Bob Lutz Made A Terrible Plug-In Hybrid Truck A Decade Ago
Bob Lutz Made A Terrible Plug-In Hybrid Truck A Decade Ago
The Via VTrux had the backing of Lutz, but its lackluster performance and high price meant it was a nonstarter.
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The Via VTrux had the backing of Lutz, but its lackluster performance and high price meant it was a nonstarter.

ByAndy KalmowitzPublished6 hours agoComments (16)We may earn a commission from links on this page.
Bob Lutz and a Via VTrux
Photo: Via

Bob Lutz is undoubtedly a pioneer in the automotive world, but sometimes even the greats get it wrong. Sometimes they get it so wrong the product they come up with is downright irrelevant and is forgotten by the annals of time. Take the Via Motors VTrux. Do you remember the VTrux? Me neither, but Big Bob was behind it over a decade ago, and thanks to YouTuber and friend of the show Aging Wheels, we are able to get an up-close look at what this foreign truck was all about.

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What we’ve got here with the VTrux is actually something that’s a bit ahead of its time since it is a plug-in hybrid pickup truck that debuted all the way back in 2011. That’s over a decade before vehicles like that would start to hit the mass market. Hell, Chevy didn’t come out with an electric Silverado until a few months ago. Basically what Via and Lutz did was take a bone-stock Chevy Silverado, Express or Suburban, rip out a whole of of its mechanical guts, and stick a series hybrid system in them. It sounds good on paper for sure, but they never really caught on because of high prices and lackluster performance. I see the vision, but the technology just wasn’t there yet in 2011.

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Robert Dunn of Aging Wheels ended up with the VTrux after a viewer asked him to help fix is ailing truck despite the fact it had relatively low miles and wasn’t very old. After just a few years, the VTrux wasn’t able to live up to Via’s promises.

Dunn goes into a fairly deep explanation of how Via takes a normal Silverado and turns it into a VTrux. Basically, the company bought a thousand-ish half-ton base Silverados with the 4.3-liter Vortec V6 that puts out 297 horsepower and 330 lb-ft of torque. Via then removed the transmission, and in its place, it put a 201 horsepower electric generator and an electric motor that makes 254 horsepower and 306 lb-ft of torque. Via then bolts a cleverly packaged 24 kWh battery back behind those components. All in all, this setup is somehow less powerful than the 4.3-liter V6 on its own. That’s some impressive work. Via claimed that the truck could do 0-60 in 9.7 seconds, but that never really happened. A few years later, and the truck is even slower.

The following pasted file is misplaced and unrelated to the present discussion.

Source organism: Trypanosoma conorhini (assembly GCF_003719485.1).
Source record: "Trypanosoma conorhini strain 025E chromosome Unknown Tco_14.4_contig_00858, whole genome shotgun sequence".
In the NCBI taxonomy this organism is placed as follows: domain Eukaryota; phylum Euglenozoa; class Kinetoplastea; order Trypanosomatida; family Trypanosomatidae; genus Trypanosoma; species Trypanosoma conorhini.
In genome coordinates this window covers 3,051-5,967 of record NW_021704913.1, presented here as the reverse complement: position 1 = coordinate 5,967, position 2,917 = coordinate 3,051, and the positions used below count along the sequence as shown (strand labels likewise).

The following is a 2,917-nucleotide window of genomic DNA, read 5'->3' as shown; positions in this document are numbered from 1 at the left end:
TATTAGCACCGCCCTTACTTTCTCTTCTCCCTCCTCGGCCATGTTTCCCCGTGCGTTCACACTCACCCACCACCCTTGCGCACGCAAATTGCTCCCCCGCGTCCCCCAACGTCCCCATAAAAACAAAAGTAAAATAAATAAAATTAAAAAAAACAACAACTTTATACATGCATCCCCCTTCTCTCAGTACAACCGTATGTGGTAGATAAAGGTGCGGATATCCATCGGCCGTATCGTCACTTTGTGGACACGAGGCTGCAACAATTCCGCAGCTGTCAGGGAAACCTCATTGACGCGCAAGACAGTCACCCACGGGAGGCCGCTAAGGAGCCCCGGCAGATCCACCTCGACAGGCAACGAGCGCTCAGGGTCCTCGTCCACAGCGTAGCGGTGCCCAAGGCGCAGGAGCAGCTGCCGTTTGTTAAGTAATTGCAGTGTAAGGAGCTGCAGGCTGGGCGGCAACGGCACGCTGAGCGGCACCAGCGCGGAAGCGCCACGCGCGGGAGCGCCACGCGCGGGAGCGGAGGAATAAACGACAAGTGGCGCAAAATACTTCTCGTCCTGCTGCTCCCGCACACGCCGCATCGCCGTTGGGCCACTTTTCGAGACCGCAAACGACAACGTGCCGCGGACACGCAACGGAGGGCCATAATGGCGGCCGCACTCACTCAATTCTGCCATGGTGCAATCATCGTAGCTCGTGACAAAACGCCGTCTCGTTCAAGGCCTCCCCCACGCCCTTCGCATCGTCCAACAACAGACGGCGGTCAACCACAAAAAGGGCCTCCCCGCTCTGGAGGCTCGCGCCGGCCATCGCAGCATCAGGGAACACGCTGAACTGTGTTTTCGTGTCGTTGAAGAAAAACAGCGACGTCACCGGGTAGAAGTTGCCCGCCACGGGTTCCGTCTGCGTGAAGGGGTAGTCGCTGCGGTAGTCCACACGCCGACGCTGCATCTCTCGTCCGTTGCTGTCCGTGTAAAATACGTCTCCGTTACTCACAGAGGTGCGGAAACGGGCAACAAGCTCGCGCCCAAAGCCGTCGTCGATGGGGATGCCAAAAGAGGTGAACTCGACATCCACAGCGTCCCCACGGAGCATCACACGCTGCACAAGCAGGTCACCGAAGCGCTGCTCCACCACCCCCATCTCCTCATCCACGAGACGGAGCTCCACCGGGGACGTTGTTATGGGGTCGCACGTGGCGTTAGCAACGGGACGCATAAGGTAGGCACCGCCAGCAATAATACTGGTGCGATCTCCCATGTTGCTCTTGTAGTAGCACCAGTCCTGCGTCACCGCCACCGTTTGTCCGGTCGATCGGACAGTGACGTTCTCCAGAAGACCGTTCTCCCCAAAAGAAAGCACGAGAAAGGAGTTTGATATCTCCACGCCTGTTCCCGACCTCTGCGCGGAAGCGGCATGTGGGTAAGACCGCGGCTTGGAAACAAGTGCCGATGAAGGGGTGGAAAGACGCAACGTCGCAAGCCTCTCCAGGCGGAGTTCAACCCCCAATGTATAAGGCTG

Dunn goes on to explain how it works. Basically, the V6 acted as a gas generator, which drove the electric generator behind it. That electric generator then added power to the batteries and provided power to the 120-volt and 140-volt plugs out back. The aforementioned electric motor – living where the transmission used to be – connected to the transfer case, which spins the driveshaft into a differential and eventually reaches the wheels. While sort of neat, this was not exactly an efficient design. There’s a reason automakers try to put the electric motors as close to the drive wheels as possible.

All of this janky electrical goodness did not come cheap. First, you had to get a 2014 Silverado WT which cost over $50,000 in today’s money. Then you add all of the VTrux bits, and suddenly you’ve got a 2014 base Silverado that costs $76,000 – nearly $101,000 today. DAMN.

This whole setup was initially advertised with 40 miles of pure EV range and up to 400 miles of combine range, but after 10 years and 47,000 miles, the Via Dunn tested can’t get close to those numbers. He found that even though the gas engine isn’t driving the wheels, it still revs up and down seemingly randomly, meaning fuel economy with the engine running is barely better than a regular Silverado. It also was only getting about 20 miles of electric range. Brutal. He noted that the battery wasn’t able to put out full power for a very long time, meaning that you’ll actually lose some speed if you’re driving up a hill.

Even at the best of times, this conversion was sort of janky. Dunn pointed out a whole lot of stuff left over from before the truck was converted like cruise control buttons that don’t worry, gearchange buttons on the column that do nothing and the fact the truck’s onboard computer sometimes freaks out and doesn’t know what’s going on.

The Via VTrux is certainly an interesting piece of automotive history, but it was far from Bob Lutz’s best effort.

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